The more I talked with Tommy, the more I was intrigued about planting some grapes at my house, even if it was only one row of grapevines.  I had accumulated a random collection of them from wine festivals and wineries that were growing in pots in the backyard and I concluded that they needed to be organized and properly planted. When my wife and I made plans to re-landscape at the end of 2013 I called Tommy for his suggestions. 
I suppose my nano-vineyard of seven vines was probably the smallest project he’d ever taken on, but he approached it like any other size project and the results were great (just not very big). Now I am the owner the eclectic “Conejo Valley Vineyard.”  
During the spring of 2014 when Tommy worked on my small vineyard project I bought some of his Harmata Family Wines 2012 MemoryMaker Reserve Cabernet Sauvignon—and this vintage even had labels!
In keeping with the theme of making memories I tasted it after the new vineyard was planted. 
I had my first sip of the 2012 MemoryMaker while sitting on my front steps looking at the small line of newly planted grapevines. Even though my nano-vineyard is not intended for production, it’s fun to watch while enjoying a glass of wine and it’s a lot closer than any wine country destinations. 
The Cabernet Sauvignon had a nose of dark berries with blackberry on the palate and an overall richness that I enjoyed thoroughly. It was good in 2014 and I imagine it would improve during the next five years.
Memory Maker's back label with "This wine will always remind me of..." fill in the blank.
At the 2014 Calabasas Malibu Wine Festival I visited Harmata Family Wines again this year. Tommy poured 2012 Memory Maker Rosé Cabernet Sauvignon and 2012 Memory Maker Reserve Cabernet Sauvignon.
The Cabernet Sauvignon was still excellent since I’d tasted the bottle I bought in May and my wife said the Rosé Cabernet Sauvignon was very delicious! We’re buying some more of both soon. 
Imagine buying some of the first wines produced by a famous winemaker back when he was just starting out... I think we have, and that’s a real memory makerCheers!

Know about any local wineries just starting out? Share your thoughts with me at ...

Twitter:      @TasteNTrip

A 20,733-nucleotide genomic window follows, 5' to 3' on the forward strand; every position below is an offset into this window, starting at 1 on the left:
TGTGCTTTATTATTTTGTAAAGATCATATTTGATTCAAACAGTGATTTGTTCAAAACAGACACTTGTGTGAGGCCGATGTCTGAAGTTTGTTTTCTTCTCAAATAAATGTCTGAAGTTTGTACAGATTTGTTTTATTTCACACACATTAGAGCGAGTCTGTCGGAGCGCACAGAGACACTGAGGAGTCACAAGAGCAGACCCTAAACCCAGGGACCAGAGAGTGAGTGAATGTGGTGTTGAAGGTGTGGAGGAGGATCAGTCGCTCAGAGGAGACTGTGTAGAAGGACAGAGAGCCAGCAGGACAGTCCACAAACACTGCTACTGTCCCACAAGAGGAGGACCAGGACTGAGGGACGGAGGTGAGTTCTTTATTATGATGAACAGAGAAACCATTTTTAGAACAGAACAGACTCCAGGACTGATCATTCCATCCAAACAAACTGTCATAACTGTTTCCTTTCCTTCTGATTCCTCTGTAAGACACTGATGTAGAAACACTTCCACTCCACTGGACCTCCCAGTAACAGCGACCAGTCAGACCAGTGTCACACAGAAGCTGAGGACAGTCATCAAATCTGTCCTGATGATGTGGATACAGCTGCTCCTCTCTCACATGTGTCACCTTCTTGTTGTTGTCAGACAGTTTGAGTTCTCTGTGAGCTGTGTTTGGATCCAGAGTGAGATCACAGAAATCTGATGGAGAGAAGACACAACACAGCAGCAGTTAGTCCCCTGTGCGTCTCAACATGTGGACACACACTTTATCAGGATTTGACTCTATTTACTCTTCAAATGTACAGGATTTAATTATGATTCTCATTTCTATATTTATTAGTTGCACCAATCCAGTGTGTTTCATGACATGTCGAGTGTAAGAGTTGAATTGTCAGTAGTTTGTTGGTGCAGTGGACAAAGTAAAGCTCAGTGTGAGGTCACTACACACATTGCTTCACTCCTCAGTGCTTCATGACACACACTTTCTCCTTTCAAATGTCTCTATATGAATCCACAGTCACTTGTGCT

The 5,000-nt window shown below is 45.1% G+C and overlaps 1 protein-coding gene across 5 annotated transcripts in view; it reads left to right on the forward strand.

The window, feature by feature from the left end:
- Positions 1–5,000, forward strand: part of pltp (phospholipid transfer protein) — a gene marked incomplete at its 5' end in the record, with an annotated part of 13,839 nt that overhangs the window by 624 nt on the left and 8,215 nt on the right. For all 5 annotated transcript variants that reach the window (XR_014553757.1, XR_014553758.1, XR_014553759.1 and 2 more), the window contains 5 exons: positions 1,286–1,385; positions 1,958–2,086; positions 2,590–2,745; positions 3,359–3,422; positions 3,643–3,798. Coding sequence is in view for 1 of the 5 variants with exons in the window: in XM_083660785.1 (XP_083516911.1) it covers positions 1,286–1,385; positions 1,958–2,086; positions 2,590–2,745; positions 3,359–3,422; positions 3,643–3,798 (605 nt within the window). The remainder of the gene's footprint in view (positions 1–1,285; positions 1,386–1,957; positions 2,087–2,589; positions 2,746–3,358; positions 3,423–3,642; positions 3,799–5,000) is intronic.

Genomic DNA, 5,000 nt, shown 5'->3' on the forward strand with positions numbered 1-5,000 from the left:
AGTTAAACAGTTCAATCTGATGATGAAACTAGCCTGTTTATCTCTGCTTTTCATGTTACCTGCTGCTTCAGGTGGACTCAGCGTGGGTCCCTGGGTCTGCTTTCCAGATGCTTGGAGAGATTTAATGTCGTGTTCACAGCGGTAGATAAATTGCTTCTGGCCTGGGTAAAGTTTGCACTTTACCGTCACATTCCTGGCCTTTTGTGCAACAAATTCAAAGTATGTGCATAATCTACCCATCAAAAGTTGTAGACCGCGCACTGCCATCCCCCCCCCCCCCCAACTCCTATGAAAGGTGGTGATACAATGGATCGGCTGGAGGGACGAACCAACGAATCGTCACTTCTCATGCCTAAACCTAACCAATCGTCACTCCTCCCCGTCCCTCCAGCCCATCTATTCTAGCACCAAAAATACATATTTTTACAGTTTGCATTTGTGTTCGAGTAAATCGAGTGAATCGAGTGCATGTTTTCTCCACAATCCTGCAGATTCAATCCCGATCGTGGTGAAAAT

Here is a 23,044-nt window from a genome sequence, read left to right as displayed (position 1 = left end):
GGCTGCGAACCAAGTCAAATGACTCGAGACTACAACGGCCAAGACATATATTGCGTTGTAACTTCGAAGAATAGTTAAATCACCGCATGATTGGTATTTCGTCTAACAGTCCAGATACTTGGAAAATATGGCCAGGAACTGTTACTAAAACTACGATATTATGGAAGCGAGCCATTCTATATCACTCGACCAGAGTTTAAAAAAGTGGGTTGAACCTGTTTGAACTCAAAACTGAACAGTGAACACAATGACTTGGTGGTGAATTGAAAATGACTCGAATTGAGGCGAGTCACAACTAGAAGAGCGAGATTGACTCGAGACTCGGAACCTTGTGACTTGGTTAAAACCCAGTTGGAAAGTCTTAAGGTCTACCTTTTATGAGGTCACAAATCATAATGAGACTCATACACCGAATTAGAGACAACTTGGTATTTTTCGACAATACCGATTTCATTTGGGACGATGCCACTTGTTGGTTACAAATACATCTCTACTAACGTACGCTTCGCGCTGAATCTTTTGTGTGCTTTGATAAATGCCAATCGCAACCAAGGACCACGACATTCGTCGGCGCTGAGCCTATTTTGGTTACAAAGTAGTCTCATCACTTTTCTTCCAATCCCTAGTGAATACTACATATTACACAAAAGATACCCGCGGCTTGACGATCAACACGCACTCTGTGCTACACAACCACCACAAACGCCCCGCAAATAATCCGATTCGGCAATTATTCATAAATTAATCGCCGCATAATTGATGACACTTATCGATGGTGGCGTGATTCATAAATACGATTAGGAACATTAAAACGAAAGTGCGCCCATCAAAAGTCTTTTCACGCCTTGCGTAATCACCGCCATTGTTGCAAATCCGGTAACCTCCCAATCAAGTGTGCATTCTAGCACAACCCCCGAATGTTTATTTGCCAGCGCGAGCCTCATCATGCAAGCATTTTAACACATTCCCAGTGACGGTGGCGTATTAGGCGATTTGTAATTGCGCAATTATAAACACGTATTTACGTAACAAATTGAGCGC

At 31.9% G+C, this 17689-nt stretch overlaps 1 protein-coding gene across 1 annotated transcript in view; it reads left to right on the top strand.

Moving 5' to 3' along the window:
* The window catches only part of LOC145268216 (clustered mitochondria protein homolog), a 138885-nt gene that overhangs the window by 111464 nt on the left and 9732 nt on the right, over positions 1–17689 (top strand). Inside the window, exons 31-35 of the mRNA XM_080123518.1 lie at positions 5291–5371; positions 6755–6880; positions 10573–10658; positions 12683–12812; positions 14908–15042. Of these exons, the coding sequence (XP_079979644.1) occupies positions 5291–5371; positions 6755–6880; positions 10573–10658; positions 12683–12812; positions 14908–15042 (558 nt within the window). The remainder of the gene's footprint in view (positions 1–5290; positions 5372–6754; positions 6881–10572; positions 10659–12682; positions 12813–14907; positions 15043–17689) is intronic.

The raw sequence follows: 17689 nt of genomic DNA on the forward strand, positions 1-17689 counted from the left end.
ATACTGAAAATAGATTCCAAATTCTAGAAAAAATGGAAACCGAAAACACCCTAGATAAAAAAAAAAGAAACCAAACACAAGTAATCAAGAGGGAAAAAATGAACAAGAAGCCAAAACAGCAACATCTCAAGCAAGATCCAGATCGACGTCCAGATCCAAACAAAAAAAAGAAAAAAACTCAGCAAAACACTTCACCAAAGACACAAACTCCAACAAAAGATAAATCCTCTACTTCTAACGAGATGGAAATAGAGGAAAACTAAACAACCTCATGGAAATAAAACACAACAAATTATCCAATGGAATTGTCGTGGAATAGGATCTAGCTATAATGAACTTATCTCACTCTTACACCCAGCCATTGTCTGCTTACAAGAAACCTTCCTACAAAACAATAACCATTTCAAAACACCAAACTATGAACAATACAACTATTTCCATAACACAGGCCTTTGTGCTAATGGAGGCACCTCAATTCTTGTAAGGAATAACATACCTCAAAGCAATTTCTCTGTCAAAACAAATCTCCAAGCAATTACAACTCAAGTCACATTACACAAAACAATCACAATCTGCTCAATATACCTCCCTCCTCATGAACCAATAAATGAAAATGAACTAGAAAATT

Thursday, July 17, 2014

Santa Barbara Wine Fest 2014

Santa Barbara Wine Festival 2014
Santa Barbara Museum of Natural History
This year the festival wine glasses were moved indoors to the entryway of Fleischmann Auditorium and offered a fun photo op with this friendly-looking bear.

And the annual reminder bear was still on patrol at the entry.
Mission Creek is a nice backdrop to the festival, although I've never seen much water in it.

Part of the Santa Barbara Museum of Natural History's tagline is "Inspiring a thirst for discovery..." and I interpreted that to be a thirst for discovery of new wines.  I wasn't disappointed again this year and enjoy this wine festival more than others in the area.
Avelina 2012 Pinot Grigio, Santa Barbara County (and sponsor of the friendly-looking bear by the wine glasses).
Mary Beth Vogelzang with Vogelzang Vineyard 2009 Cabernet Sauvignon, Happy Canyon, Santa Ynez Valley.

 A fine line-up of reds and whites!
  • Vogelzang 2009 Cabernet Sauvignon, Happy Canyon, Santa Ynez Valley
  • Vogelzang 2011 Reserve Sauvignon Blanc, Happy Canyon, Santa Ynez Valley
  • Vogelzang 2009 Pinot Noir,  Santa Rita Hills
  • Vogelzang 2011 Reserve Viognier, Happy Canyon, Santa Ynez Valley
Uncorking for the day...
Alexander & Wayne - Burgundy and Bordeaux varieties
Arthur Earl - Rhone, Italian, Spanish varieties

Beckman Vineyards ready to pour their Grenache Blanc, Cuvée Le Bec, Grenache and Syrah.

Zaca Mesa Winery & Vineyards with 2010 Syrah, 2010 Z Cuvée (54% Grenache, 34% Mourvèdre, 6% Syrah, 6% Cinsault), 2012 Viognier and 2011 Z Blanc (78% Roussanne, 17% Grenache Blanc, 5% Viognier).
Andrew Murray Vineyards poured a very nice 2013 Viognier, Santa Maria Valley, a 2012 Espérance, Central Coast (60% Grenache, 25% Syrah, 15% Mourvèdre) and a 2012 Syrah, Stolpman Vineyard, Ballard Canyon.  
I liked the 2013 Viognier, Santa Maria Valley and 2012 Syrah, Stolpman Vineyard, Ballard Canyon best.

Fiddlehead Cellars poured a white, a pink, and a red:
2011 Sauvignon Blanc, Santa Ynez Valley, Happy Canyon of Santa Barbara
2013 Pinot Noir Rosé
2010 Seven Twenty Eight Pinot Noir, Sta. Rita Hills, Fiddlestix. And don't forget to drink 728 on 7/28 at the big party in the Lompoc Tasting Room or toast from home and send pictures.

Norm Yost of Flying Goat Cellars had a nice variety of wines, including their bubbly:
2010 Goat Bubbles, Blanc de Blancs, Santa Maria Valley, Sierra Madre Vineyard
2013 Pinot Gris, Santa Maria Valley, Sierra Madre Vineyard
2009 Pinot Noir, Sta. Rita Hills, Rio Vista Vineyard
2011 Pinot Noir, Santa Maria Valley, Dierberg Vineyard

Westerly Wines with a great selection of Santa Barbara County wines:
2012 Westerly Chardonnay, Santa Barbara County
2010 Westerly Cabernet Sauvignon, Happy Canyon of Santa Barbara
2010 Westerly Fletcher’s Red, Happy Canyon of Santa Barbara (50% Cabernet Sauvignon, 23% Merlot, 23% Petit Verdot, 4% Cabernet Franc)

Kenneth Volk Vineyards, where Ken poured his version of American Beauty…
2011 Chardonnay, Santa Maria Valley
2013 Albariño, River Bench Vineyard
2012 Malvasia Bianca, Monterey, San Bernabe Vineyard